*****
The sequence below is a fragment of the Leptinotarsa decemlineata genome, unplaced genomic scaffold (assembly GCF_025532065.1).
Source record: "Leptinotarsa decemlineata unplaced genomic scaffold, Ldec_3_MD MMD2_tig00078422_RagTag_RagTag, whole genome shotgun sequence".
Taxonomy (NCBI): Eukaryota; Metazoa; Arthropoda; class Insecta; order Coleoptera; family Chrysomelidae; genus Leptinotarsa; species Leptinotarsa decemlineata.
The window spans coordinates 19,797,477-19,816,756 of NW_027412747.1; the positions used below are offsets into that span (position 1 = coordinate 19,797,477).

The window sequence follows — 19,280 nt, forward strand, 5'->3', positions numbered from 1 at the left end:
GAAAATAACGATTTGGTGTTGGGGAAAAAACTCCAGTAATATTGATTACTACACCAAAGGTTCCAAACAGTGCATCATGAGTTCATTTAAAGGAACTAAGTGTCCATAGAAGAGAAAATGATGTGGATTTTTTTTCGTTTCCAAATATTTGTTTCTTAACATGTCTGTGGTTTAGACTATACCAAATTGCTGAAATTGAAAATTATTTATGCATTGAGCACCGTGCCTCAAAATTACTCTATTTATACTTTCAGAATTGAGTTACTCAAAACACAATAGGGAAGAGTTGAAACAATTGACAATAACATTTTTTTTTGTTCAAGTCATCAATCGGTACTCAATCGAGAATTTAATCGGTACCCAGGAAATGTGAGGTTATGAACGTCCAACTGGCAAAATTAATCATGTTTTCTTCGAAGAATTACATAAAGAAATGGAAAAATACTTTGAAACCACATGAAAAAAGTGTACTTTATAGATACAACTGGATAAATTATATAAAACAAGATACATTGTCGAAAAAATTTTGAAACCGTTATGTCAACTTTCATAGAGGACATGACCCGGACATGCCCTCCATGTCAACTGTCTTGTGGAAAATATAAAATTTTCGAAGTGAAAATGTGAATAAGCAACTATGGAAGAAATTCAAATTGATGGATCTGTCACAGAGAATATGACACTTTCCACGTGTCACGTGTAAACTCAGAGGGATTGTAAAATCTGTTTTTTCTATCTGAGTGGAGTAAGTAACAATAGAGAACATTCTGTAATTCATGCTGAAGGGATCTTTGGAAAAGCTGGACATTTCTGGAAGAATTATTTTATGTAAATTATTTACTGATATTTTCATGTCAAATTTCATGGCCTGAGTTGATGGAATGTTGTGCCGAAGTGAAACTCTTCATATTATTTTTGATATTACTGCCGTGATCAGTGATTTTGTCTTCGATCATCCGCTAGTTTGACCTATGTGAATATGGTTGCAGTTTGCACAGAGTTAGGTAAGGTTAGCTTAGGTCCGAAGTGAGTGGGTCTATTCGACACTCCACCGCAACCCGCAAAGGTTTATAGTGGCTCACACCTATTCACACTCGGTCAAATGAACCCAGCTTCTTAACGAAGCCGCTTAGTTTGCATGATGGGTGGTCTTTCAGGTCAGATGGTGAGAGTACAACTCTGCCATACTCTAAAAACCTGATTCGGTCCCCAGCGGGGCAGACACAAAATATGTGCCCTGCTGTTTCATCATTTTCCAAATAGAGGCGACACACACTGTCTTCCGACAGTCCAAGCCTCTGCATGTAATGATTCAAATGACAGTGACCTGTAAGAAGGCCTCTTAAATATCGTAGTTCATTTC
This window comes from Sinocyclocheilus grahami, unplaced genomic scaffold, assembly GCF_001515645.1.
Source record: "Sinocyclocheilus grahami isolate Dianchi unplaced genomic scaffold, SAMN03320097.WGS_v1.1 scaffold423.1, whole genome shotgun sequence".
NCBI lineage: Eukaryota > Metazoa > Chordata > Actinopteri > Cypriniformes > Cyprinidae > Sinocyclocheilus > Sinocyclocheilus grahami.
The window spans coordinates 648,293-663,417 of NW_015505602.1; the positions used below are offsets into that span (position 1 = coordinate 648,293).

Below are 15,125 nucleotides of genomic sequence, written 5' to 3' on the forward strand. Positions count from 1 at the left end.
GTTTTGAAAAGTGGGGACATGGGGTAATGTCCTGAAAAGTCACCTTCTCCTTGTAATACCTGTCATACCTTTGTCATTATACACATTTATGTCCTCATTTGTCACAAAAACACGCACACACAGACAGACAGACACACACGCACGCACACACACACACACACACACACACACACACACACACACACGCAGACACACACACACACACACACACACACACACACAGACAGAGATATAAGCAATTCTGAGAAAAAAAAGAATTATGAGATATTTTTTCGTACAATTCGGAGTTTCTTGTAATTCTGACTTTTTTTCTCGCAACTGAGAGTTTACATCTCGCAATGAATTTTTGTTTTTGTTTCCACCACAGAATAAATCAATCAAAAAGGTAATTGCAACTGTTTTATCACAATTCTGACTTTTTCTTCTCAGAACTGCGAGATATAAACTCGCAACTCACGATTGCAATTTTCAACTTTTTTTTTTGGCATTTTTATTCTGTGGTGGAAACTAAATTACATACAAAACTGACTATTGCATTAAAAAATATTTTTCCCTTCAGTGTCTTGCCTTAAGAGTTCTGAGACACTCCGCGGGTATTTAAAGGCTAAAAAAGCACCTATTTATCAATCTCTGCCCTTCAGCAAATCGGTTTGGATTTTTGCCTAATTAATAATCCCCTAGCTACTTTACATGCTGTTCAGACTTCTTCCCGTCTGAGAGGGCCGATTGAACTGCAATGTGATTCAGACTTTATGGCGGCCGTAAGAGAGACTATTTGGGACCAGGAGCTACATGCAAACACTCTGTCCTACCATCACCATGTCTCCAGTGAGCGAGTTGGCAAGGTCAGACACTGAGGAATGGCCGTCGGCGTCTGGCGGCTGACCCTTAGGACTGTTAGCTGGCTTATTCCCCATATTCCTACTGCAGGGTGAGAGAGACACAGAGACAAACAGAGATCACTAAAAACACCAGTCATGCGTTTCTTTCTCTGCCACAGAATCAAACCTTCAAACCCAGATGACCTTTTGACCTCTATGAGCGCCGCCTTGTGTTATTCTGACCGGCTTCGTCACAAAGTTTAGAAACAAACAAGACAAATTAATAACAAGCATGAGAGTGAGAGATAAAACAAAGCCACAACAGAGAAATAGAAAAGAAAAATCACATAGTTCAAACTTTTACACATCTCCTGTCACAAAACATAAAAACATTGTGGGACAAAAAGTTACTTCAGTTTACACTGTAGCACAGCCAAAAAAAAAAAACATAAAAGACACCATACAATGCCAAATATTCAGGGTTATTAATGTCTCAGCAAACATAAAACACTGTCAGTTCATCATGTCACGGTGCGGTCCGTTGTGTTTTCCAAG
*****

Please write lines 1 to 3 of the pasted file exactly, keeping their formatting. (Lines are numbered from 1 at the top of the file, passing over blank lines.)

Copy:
The sequence below is a fragment of the Leptinotarsa decemlineata genome, unplaced genomic scaffold (assembly GCF_025532065.1).
Source record: "Leptinotarsa decemlineata unplaced genomic scaffold, Ldec_3_MD MMD2_tig00078422_RagTag_RagTag, whole genome shotgun sequence".
Taxonomy (NCBI): Eukaryota; Metazoa; Arthropoda; class Insecta; order Coleoptera; family Chrysomelidae; genus Leptinotarsa; species Leptinotarsa decemlineata.